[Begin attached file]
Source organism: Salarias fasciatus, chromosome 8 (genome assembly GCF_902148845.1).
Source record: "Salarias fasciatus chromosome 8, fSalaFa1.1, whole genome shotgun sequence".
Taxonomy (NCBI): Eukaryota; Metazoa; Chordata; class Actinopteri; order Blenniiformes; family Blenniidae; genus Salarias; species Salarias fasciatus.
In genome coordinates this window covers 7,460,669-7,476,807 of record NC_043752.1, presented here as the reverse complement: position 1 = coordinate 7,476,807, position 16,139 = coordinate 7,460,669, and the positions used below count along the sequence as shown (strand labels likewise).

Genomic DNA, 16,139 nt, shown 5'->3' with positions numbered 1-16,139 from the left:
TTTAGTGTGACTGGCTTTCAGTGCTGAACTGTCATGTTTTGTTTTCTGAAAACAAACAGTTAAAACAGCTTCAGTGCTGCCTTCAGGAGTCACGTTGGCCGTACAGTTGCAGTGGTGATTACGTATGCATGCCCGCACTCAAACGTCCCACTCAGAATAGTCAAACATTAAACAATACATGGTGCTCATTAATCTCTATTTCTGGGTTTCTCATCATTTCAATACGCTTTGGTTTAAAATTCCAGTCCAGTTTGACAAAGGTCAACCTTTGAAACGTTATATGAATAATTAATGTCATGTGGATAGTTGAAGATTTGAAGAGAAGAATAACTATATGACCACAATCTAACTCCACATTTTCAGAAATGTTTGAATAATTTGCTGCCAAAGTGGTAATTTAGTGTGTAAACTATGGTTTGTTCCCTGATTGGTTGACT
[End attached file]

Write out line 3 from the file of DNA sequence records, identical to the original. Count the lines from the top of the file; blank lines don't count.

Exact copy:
Taxonomy (NCBI): Eukaryota; Metazoa; Chordata; class Actinopteri; order Blenniiformes; family Blenniidae; genus Salarias; species Salarias fasciatus.